This weekend, the Montana Republican party will choose its leader, and chart the course for its future. Delegates from all over the state are meeting today and tomorrow in Helena for their annual convention.
Saturday afternoon they will elect the state party chair for the next two years.
The incumbent, Will Deschamps, has held the post for the last six years and is running for his fourth term. Deschamps views the Republican party as a “big tent” with room for people from diverse points of view.
“We should be a wider, deeper party," Deschamps says, "willing to accept any kind of diversity or other people’s messages. That’s what I think makes a party healthy is that you do have diverse views and diverse ideas and ideologies. We just have a difficult problem in getting those people to accept or sit down and listen with others without trying to push them away.”
Despite the advantage of being the incumbent, Deschamps’ inclusive view of the party makes him a target for activists who insist only ‘solid conservatives’ deserve to bear the Republican brand.
State Representative Matthew Monforton is worried that Deschamps would take advantage of a new state law allowing county committees to be appointed, instead of elected. He fears that could weaken the party by letting Deschamps appoint moderates.
Monforton spoke at a Gallatin County Republican event in May that was secretly recorded, and leaked by an anonymous source.
“The chairman will in essence be a dictator, could potentially be a dictator, who can in essence stack every county committee with the kind of precinct committee men and women that he wants," Monforton said. "I think most of us in the room know exactly who we are talking about. I’ll say his name. If Chairman Deschamps, if he has this kind of power, and if he is re-elected in June, it will be a catastrophe for the party and a catastrophe for true Republicans and true conservatives.”
Deschamps disagrees with that assessment.
“I don’t pay any attention to it because it has no basis in bearing, it has no basis in life and it has no basis in how I’ve conducted myself in the last six years," Deschamps said.
But Monforton is far from being the only Republican who thinks the party has been too accommodating to moderates. Former Madison County Republican chairman Dan Happel is one of two men challenging Deschamps for the post. He says he’s running to promote party unity.
“I’ve seen a lot of fracture in the party over the last number of years and I’ve seen a situation where it doesn’t seem to be getting a lot better and I just felt like maybe I could the leadership that would be necessary to maybe bring the various factions together in the party, and make us more functional again," Happel says.
Happel points to the 2015 Legislature as proof that the party is dysfunctional. A small number of Republicans in both houses joined with Democrats in passing legislation the party officially opposed, most notably a bill expanding Medicaid coverage.
“I think we got way off message," Happel says. "We had a number of folks in the Republican Legislature that really voted against the party platform. Needless to say, that is our bible."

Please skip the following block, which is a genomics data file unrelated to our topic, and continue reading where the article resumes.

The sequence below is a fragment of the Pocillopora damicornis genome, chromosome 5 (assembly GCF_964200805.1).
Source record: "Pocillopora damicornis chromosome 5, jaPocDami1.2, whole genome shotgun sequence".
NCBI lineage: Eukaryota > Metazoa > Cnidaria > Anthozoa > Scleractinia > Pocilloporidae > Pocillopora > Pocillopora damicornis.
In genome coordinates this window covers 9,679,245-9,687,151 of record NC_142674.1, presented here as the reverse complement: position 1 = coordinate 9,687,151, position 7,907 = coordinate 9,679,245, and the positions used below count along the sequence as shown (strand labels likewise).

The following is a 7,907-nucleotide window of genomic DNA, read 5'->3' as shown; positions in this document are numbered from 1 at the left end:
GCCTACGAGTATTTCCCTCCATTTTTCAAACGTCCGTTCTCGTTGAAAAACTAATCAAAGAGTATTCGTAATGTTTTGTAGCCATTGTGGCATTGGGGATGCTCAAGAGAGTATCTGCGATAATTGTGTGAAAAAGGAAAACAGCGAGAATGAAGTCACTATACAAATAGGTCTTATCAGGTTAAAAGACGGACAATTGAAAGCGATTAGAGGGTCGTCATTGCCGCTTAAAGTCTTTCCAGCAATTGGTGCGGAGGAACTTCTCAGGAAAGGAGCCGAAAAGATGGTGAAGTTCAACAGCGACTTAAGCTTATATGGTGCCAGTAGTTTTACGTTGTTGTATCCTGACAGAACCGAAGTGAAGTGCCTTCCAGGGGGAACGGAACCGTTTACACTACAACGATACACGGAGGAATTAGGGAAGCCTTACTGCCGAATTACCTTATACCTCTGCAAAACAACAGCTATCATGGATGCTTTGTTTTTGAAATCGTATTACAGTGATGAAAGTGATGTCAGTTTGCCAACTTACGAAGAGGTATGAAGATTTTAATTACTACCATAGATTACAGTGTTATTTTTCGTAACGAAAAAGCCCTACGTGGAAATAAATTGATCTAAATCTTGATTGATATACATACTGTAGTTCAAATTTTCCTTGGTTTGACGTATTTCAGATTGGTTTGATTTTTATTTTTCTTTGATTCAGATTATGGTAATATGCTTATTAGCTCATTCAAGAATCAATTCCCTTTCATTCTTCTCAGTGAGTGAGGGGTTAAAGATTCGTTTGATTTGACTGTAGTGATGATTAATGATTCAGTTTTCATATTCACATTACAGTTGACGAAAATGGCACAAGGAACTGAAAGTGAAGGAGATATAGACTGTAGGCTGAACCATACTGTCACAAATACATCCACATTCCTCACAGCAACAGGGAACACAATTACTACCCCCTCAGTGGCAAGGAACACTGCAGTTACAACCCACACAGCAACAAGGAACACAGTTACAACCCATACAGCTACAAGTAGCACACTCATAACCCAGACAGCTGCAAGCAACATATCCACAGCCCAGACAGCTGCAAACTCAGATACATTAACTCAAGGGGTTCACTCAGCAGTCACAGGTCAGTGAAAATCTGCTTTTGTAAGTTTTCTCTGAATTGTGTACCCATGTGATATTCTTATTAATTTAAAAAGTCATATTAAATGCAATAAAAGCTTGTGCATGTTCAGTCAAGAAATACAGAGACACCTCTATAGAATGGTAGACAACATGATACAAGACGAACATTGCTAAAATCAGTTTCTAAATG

Also in the race is Republican Representative Jeff Essmann, a veteran party leader from Billings. He chairs the House Rules and Administration committees. During the session, Essmann sided consistently with the conservative leadership, even when it meant being outvoted by the coalition of Democrats and moderate Republicans. But like Deschamps, Essmann wants the party to welcome differing points of view.
“The way to build a political majority is through multiplication and addition, not division and subtraction," Essmann says. "I believe many people identify with the Republican Party, they don’t always agree eye to on every issue. Our core message is one that I believe resonates strongly with the American people, and that is, smaller government and lower taxes are the best way to preserve freedom and preserve the opportunity for economic prosperity."
Whoever wins the election Saturday will face the challenge of recruiting candidates for statewide offices, starting with the Governor’s race. Essmann sees the challenge as one of identifying the right candidates.
“You can’t have a winning campaign without a good candidate at the start. So the fundamental is [to] recruit a good candidate who has good values and a good message," he says.
Dan Happel says the key to winning more statewide offices is to strengthen the party’s conservative identity.
“We’ve got some great people that are potentially candidates for these offices, and I believe if we sharpen our conservative message in Montana, I believe that we can provide them with much stronger support at the grassroots level," Happel says.
Current chairman Deschamps says he should be given another term to continue the progress he’s already made.
“Each cycle, we’ve gained representation," he says. "I believe in this next election we will take, at the very minimum two of those constitutional races, and we will have a credible candidate to run against in my opinion, a weakened governor."
One of these men – Will Deschamps, Dan Happel, or Jeff Essmann, will be the chairman of the Montana Republican Party for the next two years. The outcome of the election may well depend on who shows up to the convention, and how those delegates feel about the way the party’s been managed over the past two years.